However, Rees’s initial response to the toppling of Colston kept most of Bristol’s communities on board. He dredged up the statue from Bristol harbor with the intention of sticking it in a museum and began a citywide discussion on what should replace him. “I think the moment found him,” said Cappello, of Yale. “There aren’t a lot of people who’ve come out of this recent chaos looking better than before.” Many locals I spoke to saw him as a future top-table Labour politician. The Times of London editorial board wrote, in July, “If Mr. Rees continues to lead his city with such consummate skill, one day he may even merit a statue of his own.”
Colston’s stone plinth sat empty in the center of Bristol for 38 days and nights. Then, at dawn on July 15, the artist Marc Quinn erected a resin statue of a local Black Lives Matter protestor with her fist raised.
Rees got a text right after the statue went up. He had spoken to Quinn four weeks beforehand and declined his bid to build a new statue. “It’s a fantastic offer, and I really appreciate the sentiment, but I don’t think now is the right time to do that,” Rees recalled telling him. Rees wanted the whole of Bristol to decide what replaced Colston. After Quinn built it anyway, Rees ordered it down. “We don’t just stick a wet finger in the air [and] see which way the wind is blowing and go with it,” he said. Twenty-four hours later, the plinth was once again empty.
For Rees, it was just in time. He had received reports far-right counter-protestors were planning to vandalize the statue. “If a statue of a black woman is attacked and dragged through the streets, that’s a whole different piece of imagery that we don’t need,” Rees said. But many on the left were unhappy that the statue couldn’t stay even temporarily. “What a shame this wonderful statue wasn’t kept there” while the city decided on an alternative to Colston, said Diane Abbott, a senior Labour Party politician and the first Black woman ever elected to parliament.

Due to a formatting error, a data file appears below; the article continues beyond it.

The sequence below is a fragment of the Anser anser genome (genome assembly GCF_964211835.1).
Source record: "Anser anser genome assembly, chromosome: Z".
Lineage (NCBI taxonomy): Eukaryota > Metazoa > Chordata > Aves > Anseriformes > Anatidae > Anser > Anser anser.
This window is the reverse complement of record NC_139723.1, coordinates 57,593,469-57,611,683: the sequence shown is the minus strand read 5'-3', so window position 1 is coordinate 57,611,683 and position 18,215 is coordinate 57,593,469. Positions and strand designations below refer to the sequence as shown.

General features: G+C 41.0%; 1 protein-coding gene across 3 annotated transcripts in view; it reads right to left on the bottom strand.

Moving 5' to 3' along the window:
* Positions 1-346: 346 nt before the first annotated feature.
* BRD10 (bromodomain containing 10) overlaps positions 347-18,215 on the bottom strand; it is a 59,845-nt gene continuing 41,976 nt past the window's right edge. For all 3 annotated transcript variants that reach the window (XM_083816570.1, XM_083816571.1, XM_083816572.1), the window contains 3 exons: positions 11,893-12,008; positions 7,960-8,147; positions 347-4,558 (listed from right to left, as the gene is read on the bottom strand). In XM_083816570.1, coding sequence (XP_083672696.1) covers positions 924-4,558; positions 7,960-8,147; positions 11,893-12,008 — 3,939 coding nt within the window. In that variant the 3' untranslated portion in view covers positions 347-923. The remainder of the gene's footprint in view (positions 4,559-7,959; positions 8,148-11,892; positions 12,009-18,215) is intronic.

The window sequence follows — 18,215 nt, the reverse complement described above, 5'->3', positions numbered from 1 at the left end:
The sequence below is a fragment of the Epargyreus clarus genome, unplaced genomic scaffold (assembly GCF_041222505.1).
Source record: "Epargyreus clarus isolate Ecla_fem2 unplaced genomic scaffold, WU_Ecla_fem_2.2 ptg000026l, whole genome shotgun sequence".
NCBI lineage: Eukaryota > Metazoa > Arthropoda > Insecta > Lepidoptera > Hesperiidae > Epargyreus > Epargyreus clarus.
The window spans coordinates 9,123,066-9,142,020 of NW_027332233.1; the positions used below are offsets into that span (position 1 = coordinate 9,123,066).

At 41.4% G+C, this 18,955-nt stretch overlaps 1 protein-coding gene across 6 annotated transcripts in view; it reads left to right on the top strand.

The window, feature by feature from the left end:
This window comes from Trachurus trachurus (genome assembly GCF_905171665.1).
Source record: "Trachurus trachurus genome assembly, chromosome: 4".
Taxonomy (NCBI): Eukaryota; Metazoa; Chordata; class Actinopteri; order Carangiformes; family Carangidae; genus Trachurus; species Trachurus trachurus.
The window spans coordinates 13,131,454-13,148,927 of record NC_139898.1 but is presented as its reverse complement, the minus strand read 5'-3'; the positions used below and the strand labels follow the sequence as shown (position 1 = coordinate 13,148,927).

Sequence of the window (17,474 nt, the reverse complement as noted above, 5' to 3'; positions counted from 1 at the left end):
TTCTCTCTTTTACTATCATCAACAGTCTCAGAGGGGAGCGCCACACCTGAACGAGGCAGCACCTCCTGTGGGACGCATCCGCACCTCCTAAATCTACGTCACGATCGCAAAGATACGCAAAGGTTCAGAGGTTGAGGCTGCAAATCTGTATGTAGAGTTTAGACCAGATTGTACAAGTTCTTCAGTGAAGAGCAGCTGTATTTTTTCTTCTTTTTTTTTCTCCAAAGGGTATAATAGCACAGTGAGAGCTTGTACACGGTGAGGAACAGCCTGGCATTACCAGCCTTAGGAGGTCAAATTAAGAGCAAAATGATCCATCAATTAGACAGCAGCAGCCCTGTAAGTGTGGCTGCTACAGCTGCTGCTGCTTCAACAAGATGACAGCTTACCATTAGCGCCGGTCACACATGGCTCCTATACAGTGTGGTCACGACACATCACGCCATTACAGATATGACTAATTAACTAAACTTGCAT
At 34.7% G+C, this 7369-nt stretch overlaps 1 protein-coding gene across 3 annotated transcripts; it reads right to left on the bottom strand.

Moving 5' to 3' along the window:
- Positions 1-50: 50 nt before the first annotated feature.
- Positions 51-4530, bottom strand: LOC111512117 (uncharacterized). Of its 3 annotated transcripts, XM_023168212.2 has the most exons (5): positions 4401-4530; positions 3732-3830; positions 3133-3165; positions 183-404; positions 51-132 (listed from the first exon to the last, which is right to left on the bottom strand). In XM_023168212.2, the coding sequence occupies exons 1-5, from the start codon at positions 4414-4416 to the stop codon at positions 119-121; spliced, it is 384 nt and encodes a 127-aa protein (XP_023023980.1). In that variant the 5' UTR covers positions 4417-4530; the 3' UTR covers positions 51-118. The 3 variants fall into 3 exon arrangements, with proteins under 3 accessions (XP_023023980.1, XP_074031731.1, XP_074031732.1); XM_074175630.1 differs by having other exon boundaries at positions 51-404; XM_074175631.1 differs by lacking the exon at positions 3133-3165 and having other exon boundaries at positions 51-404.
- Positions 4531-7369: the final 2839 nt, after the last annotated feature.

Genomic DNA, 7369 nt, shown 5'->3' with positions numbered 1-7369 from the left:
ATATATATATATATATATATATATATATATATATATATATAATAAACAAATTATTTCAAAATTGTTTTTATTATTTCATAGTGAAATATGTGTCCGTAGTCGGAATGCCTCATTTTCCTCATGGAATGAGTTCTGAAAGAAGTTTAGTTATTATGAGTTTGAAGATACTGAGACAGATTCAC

This friction—between a progressive politician committed to incrementalism and bolder liberals—is somewhat reminiscent of Barack Obama’s presidency. Obama’s central achievement, the Affordable Care Act, helped minority communities by increasing the poor’s access to health care. But his overtures to Republicans, his willingness to compromise in negotiations, and his reluctance to address race head on drove more progressive Democrats mad. It was under Obama’s administration, after all, that the Black Lives Matter movement erupted.
But for Rees, like Obama, economic issues are race issues, and careful compromise with other political actors is necessary to accomplish these ends.
This wasn’t always Rees’s view. As a young progressive, he was influenced by Tony Benn, a long-serving leftist Labour politician. Benn retired from parliament in 2001, in part to protest the policies of Blair, who had moved Labour decidedly to the center. “I left parliament to devote more time to politics,” Benn famously declared. Rees told me that while the phrase once inspired him, he has come to view it as counterproductive—and even irresponsible. “Now I look back, I think it was unforgivable to make a statement like that without thinking about the impact it would have on people like me. Because where else are people like me going to go and get power?”